New U.S. inflation data is augmenting tech stocks listed on American exchanges, helping shares of cloud companies reach prices they haven’t been close to for nearly a year.
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The new numbers on inflation indicate that the American central bank could soon halt its series of aggressive interest rate hikes, and if that causes interest rates to level off, it could spur investors to pivot their focus back towards tech shares. Given how far tech valuations have fallen in the past couple of years, any recovery feels welcome.
TechCrunch+ noted in late Q2 2023 that tech valuations were perking up, at least on the public markets. Today, following the new inflation data, a collection of cloud stocks tracked by VC firm Bessemer ticked 1.9% higher to reach gains of around 32% year-to-date.
Inflation down, tech up
The past year has been tumultuous for many tech companies, which enjoyed attention from investors in an economic climate where low interest rates made them more attractive investments.
There’s a very basic trade-off between interest rates and growth-oriented companies. Lower interest rates engender lower bond yields, which makes for a less attractive investing climate for less-risky assets like bonds. At the same time, tech stocks, which are often valued based on their potential to grow quickly instead of their profitability, become more attractive as investors seek to maximize their returns.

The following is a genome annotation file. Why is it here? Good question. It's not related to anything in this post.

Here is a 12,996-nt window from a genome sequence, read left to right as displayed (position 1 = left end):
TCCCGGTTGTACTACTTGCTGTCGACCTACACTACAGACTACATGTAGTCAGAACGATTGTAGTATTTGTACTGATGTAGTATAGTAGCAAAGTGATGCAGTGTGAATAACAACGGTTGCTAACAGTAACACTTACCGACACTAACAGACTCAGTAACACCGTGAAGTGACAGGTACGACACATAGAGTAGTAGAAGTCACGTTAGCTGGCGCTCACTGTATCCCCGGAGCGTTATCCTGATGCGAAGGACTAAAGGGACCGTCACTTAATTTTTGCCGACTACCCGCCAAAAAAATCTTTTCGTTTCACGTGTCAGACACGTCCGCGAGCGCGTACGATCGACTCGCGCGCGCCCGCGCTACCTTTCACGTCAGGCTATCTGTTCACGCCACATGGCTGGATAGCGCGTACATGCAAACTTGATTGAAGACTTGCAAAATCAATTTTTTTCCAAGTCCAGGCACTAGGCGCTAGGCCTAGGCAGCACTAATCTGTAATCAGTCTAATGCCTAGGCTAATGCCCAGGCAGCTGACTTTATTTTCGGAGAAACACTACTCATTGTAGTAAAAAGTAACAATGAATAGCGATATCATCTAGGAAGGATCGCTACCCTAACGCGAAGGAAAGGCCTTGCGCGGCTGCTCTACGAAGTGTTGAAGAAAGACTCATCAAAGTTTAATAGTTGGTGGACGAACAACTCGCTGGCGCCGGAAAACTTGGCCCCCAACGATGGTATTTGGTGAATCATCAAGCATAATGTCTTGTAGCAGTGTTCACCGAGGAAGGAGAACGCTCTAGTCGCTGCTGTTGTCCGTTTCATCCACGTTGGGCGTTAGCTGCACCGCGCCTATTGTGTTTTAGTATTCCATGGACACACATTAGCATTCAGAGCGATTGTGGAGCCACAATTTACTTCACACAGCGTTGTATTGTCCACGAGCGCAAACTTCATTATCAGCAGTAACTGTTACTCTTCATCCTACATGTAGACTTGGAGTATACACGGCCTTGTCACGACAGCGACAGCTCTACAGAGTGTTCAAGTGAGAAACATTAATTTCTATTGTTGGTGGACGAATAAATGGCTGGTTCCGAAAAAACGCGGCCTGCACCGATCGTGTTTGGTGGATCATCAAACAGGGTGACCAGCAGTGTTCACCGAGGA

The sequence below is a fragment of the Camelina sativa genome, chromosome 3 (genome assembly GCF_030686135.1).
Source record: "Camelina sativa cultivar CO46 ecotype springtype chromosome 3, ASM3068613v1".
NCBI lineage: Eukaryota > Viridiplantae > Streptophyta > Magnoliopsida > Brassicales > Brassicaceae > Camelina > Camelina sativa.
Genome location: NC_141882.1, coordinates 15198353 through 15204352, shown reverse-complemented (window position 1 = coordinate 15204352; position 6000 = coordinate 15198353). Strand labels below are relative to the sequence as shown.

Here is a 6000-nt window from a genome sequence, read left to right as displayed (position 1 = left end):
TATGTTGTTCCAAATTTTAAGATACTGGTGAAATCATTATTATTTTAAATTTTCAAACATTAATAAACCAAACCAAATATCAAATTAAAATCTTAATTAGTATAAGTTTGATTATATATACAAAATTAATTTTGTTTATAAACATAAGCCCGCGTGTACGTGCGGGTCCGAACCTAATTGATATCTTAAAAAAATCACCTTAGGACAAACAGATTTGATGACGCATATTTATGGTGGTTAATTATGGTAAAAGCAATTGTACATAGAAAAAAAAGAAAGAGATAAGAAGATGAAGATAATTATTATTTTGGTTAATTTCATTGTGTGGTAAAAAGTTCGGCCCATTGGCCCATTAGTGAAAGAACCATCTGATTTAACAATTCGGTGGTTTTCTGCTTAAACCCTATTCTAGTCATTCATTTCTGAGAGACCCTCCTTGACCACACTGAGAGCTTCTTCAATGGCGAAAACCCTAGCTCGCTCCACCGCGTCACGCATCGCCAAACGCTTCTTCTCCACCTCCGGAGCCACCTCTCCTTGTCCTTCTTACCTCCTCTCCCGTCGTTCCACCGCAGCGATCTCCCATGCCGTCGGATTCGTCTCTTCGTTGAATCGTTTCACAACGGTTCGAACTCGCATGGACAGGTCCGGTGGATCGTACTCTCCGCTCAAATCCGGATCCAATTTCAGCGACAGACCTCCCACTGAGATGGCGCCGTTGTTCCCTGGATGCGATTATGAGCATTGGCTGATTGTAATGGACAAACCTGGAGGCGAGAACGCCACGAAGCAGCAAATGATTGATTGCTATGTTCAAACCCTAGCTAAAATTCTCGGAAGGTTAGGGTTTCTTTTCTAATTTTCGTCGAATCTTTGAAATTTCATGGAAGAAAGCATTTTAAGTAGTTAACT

A low interest rate environment also makes it cheaper for investors to raise money in the form of debt, which can bolster certain private equity strategies. In contrast, expensive debt makes private equity buyouts and other related transactions more expensive, potentially lowering market appetite to use debt to purchase and invest in tech companies. The end of interest rate hikes, therefore, could also help smoothen PE-led exit avenue for startups.
As interest rates have risen, the value of tech stocks has fallen. This chart compares the interest rate hikes with the performance of the Bessemer cloud index (WCLD):